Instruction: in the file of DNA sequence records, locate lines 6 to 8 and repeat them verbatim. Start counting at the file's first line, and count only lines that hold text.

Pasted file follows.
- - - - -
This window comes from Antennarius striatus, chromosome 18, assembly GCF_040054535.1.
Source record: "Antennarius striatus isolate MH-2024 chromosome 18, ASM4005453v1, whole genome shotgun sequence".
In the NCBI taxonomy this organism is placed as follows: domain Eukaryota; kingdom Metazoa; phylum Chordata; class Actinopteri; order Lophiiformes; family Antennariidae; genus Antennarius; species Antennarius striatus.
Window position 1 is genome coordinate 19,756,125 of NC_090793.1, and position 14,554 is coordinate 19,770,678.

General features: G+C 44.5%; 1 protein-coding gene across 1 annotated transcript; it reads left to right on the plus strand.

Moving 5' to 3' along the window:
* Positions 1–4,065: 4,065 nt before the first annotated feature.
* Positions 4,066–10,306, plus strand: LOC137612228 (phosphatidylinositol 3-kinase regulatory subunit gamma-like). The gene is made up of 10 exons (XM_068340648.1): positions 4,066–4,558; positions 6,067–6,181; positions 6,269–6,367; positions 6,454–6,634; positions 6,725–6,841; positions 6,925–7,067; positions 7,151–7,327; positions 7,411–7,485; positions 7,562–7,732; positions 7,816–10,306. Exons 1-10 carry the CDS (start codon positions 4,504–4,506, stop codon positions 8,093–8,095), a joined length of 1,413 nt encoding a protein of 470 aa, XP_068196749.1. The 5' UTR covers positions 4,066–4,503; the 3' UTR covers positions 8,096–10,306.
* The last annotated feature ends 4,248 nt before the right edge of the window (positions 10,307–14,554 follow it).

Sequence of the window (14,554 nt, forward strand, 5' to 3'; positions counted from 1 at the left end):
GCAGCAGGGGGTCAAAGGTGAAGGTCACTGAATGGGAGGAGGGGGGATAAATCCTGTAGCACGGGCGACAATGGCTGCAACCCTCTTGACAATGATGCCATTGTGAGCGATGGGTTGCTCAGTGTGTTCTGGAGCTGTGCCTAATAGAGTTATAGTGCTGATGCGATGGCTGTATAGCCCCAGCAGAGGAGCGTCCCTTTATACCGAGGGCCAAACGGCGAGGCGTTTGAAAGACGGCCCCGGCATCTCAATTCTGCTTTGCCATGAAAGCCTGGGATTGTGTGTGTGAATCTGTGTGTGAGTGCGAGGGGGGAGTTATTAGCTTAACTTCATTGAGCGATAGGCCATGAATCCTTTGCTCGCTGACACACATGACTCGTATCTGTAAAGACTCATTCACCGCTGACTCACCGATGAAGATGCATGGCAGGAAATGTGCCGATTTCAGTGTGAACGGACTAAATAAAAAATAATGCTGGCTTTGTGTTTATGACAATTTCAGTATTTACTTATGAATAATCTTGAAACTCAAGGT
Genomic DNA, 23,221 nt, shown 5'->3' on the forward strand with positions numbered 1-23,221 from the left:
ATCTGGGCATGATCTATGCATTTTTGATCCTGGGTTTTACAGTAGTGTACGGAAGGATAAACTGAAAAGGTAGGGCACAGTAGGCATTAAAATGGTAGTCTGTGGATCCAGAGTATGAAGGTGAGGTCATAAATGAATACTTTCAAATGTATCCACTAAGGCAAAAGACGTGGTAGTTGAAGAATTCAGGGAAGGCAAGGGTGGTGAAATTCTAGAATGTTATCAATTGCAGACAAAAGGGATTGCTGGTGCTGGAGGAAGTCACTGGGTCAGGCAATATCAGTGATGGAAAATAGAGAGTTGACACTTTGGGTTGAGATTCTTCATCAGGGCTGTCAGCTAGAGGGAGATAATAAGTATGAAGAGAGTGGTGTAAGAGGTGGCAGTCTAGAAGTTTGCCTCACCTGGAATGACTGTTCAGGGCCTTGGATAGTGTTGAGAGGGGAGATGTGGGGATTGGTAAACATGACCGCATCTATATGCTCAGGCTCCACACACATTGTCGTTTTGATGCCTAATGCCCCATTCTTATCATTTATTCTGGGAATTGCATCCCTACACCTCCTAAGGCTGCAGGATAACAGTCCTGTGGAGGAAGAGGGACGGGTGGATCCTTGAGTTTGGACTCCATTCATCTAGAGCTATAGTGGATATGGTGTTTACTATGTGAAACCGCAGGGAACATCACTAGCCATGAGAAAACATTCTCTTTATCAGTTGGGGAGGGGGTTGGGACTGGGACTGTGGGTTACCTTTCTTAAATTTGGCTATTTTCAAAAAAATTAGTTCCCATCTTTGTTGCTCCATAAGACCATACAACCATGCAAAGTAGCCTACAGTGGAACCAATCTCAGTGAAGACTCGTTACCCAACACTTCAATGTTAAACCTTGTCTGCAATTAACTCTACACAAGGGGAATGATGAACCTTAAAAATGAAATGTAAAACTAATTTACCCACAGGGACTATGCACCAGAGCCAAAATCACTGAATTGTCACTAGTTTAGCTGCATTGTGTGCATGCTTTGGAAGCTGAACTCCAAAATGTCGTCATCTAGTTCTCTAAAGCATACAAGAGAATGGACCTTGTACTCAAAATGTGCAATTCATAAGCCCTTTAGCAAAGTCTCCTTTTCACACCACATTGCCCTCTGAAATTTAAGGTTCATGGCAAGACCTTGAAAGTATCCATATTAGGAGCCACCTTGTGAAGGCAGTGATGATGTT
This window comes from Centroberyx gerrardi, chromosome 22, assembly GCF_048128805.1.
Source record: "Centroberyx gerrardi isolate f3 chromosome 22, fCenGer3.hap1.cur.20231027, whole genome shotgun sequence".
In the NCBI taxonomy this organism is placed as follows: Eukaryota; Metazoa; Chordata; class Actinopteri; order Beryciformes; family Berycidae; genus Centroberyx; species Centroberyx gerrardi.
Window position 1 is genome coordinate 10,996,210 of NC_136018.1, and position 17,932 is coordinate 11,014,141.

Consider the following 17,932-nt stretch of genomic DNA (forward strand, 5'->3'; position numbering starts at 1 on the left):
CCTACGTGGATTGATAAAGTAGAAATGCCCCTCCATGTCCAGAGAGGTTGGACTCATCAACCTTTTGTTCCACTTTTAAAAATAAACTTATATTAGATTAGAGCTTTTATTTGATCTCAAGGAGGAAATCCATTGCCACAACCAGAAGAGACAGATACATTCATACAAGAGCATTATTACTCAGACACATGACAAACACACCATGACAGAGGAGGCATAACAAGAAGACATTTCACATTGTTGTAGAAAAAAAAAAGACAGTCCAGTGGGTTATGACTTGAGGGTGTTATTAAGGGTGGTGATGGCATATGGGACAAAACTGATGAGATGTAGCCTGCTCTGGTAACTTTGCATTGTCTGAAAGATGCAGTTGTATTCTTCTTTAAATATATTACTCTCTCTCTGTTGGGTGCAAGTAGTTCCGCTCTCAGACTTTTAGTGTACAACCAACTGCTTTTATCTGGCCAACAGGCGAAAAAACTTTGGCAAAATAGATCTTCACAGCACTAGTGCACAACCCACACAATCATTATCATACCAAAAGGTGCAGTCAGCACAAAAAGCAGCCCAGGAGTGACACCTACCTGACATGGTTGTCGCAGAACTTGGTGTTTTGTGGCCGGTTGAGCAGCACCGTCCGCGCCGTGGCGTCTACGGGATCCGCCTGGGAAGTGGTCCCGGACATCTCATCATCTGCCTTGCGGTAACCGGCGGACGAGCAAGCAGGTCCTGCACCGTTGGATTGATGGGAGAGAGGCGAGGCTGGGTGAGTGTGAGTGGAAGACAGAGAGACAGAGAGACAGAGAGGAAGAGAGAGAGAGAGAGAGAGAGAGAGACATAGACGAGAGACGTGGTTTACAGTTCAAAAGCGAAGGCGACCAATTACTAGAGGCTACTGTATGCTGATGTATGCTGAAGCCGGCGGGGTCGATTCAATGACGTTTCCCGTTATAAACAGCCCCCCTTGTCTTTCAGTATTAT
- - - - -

Moving 5' to 3' along the window:
* Positions 1–4,065: 4,065 nt before the first annotated feature.
* Positions 4,066–10,306, plus strand: LOC137612228 (phosphatidylinositol 3-kinase regulatory subunit gamma-like). The gene is made up of 10 exons (XM_068340648.1): positions 4,066–4,558; positions 6,067–6,181; positions 6,269–6,367; positions 6,454–6,634; positions 6,725–6,841; positions 6,925–7,067; positions 7,151–7,327; positions 7,411–7,485; positions 7,562–7,732; positions 7,816–10,306. Exons 1-10 carry the CDS (start codon positions 4,504–4,506, stop codon positions 8,093–8,095), a joined length of 1,413 nt encoding a protein of 470 aa, XP_068196749.1. The 5' UTR covers positions 4,066–4,503; the 3' UTR covers positions 8,096–10,306.